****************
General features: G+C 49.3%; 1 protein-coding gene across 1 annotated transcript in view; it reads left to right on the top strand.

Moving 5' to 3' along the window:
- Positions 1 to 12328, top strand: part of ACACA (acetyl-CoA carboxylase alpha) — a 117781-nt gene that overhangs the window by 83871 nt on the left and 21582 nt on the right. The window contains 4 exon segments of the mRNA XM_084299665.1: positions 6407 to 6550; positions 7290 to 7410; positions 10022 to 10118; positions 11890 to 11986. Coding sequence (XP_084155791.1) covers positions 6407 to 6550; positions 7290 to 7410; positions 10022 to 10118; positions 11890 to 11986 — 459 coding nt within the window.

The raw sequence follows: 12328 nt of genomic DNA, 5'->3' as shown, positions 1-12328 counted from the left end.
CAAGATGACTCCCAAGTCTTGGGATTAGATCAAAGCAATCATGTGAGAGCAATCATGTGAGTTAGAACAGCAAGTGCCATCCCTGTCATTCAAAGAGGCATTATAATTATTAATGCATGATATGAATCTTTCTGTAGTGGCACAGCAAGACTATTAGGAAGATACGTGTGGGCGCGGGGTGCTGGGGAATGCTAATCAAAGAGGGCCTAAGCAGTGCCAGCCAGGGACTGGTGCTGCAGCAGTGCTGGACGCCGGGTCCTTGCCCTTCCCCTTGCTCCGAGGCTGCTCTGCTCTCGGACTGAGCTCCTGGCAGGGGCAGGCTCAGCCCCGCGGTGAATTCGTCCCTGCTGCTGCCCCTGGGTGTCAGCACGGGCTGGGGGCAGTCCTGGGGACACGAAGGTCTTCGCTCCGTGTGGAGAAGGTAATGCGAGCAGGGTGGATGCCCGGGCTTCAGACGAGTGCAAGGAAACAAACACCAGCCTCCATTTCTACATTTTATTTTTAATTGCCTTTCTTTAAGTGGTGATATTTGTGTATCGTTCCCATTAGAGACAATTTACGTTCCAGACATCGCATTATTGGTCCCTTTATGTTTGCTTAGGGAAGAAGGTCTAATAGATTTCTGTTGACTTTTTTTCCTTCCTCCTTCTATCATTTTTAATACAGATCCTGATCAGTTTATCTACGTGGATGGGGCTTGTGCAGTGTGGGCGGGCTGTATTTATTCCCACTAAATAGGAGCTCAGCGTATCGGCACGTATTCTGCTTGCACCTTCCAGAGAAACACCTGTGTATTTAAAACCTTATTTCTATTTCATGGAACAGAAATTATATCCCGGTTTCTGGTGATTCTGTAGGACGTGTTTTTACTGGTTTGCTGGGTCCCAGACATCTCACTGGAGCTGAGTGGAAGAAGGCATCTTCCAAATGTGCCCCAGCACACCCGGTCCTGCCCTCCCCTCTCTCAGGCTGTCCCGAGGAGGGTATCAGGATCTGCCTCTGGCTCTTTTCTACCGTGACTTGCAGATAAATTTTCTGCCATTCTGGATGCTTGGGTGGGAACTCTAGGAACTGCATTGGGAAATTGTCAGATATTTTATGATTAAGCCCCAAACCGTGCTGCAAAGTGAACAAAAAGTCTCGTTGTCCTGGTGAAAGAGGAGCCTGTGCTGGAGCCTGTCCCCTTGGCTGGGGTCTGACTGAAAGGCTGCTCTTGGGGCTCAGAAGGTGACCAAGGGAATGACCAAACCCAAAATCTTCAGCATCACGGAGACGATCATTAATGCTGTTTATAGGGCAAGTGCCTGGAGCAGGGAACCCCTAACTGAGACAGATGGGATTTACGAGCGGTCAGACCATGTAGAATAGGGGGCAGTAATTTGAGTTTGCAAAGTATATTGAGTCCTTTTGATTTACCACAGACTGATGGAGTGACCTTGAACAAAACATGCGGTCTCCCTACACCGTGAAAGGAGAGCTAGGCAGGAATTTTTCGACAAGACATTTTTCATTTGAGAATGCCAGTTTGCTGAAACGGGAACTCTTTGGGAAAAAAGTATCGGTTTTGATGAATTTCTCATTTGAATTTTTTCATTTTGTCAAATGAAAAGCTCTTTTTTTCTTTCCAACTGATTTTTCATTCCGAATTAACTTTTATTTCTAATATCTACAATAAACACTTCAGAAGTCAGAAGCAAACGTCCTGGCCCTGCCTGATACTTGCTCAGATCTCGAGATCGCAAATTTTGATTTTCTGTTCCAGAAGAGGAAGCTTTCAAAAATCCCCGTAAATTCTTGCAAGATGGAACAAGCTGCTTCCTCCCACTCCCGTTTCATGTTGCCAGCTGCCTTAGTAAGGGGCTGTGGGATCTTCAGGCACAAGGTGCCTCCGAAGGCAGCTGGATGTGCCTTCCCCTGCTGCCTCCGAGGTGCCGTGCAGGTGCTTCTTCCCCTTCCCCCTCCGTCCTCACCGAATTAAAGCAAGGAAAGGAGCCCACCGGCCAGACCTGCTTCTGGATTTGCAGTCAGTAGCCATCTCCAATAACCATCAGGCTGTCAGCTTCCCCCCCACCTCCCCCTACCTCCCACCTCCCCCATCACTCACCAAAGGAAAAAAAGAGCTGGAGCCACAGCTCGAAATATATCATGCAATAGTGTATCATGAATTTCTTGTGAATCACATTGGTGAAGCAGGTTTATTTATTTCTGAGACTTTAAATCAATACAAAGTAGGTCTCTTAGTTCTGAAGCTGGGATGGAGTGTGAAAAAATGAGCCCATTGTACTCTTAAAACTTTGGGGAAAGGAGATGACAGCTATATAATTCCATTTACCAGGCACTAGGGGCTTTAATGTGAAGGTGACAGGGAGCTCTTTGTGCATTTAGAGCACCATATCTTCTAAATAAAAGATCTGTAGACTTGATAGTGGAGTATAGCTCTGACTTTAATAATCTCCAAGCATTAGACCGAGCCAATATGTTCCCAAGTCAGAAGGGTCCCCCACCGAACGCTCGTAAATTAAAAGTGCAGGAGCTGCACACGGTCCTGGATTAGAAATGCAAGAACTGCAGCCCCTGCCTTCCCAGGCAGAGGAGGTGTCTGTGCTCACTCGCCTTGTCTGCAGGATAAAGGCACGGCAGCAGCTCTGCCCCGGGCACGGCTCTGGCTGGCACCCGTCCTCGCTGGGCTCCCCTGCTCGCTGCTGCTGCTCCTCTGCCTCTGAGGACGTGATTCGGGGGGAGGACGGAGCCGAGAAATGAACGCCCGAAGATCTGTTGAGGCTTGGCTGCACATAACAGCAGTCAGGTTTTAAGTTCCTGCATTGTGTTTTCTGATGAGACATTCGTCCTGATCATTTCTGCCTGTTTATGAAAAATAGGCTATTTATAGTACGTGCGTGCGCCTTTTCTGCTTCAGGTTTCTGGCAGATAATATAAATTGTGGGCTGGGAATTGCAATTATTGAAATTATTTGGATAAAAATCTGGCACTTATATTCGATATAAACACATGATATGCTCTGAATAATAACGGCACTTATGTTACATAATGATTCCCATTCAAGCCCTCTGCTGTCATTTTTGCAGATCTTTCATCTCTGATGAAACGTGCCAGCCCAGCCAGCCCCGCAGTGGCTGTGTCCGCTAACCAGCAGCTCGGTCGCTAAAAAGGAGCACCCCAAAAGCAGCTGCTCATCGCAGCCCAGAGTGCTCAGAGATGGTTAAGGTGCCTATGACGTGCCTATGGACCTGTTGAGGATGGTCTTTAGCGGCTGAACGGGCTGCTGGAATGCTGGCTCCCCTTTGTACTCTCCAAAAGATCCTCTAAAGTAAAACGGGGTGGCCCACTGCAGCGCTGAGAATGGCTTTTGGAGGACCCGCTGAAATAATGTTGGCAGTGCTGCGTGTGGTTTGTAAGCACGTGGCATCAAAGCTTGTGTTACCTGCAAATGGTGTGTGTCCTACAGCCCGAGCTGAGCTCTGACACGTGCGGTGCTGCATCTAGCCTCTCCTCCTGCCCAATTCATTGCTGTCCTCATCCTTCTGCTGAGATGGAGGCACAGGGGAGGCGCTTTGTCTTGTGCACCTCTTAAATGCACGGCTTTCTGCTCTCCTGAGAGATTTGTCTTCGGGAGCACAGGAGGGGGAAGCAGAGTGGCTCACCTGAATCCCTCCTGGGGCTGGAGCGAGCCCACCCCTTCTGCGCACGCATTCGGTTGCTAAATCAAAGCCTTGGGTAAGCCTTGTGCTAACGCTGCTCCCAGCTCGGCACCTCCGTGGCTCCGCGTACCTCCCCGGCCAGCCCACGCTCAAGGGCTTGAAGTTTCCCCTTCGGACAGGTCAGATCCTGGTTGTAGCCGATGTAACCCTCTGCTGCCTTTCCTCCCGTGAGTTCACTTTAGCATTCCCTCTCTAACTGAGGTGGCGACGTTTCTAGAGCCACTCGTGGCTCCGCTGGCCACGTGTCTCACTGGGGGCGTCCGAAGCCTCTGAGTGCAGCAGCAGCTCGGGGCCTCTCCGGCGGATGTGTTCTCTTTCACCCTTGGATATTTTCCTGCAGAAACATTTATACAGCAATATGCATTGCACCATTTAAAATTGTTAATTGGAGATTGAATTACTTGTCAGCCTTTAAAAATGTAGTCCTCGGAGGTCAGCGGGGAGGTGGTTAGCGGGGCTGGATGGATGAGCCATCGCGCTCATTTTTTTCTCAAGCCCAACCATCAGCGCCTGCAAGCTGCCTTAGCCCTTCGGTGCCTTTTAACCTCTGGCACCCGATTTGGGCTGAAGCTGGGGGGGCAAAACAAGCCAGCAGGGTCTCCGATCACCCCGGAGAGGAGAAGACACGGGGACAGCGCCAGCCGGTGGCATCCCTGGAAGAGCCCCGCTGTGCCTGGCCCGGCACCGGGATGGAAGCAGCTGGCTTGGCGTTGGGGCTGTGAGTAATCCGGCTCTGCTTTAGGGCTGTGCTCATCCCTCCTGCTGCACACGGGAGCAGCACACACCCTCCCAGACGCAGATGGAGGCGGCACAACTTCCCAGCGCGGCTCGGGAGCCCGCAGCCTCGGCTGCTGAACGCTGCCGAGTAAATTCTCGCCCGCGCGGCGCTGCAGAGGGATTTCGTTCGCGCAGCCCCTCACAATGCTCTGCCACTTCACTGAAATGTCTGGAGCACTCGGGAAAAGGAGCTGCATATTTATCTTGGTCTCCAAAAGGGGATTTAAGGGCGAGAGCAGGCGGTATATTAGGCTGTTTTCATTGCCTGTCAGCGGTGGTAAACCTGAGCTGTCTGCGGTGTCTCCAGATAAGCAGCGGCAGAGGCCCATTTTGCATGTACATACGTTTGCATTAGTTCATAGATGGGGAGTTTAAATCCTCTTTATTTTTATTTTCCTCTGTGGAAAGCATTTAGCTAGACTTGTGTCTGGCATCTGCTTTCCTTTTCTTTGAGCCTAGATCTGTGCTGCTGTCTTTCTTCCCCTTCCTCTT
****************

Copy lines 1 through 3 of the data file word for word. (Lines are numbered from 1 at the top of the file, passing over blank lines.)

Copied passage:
General features: G+C 49.3%; 1 protein-coding gene across 1 annotated transcript in view; it reads left to right on the top strand.

Moving 5' to 3' along the window:
- Positions 1 to 12328, top strand: part of ACACA (acetyl-CoA carboxylase alpha) — a 117781-nt gene that overhangs the window by 83871 nt on the left and 21582 nt on the right. The window contains 4 exon segments of the mRNA XM_084299665.1: positions 6407 to 6550; positions 7290 to 7410; positions 10022 to 10118; positions 11890 to 11986. Coding sequence (XP_084155791.1) covers positions 6407 to 6550; positions 7290 to 7410; positions 10022 to 10118; positions 11890 to 11986 — 459 coding nt within the window.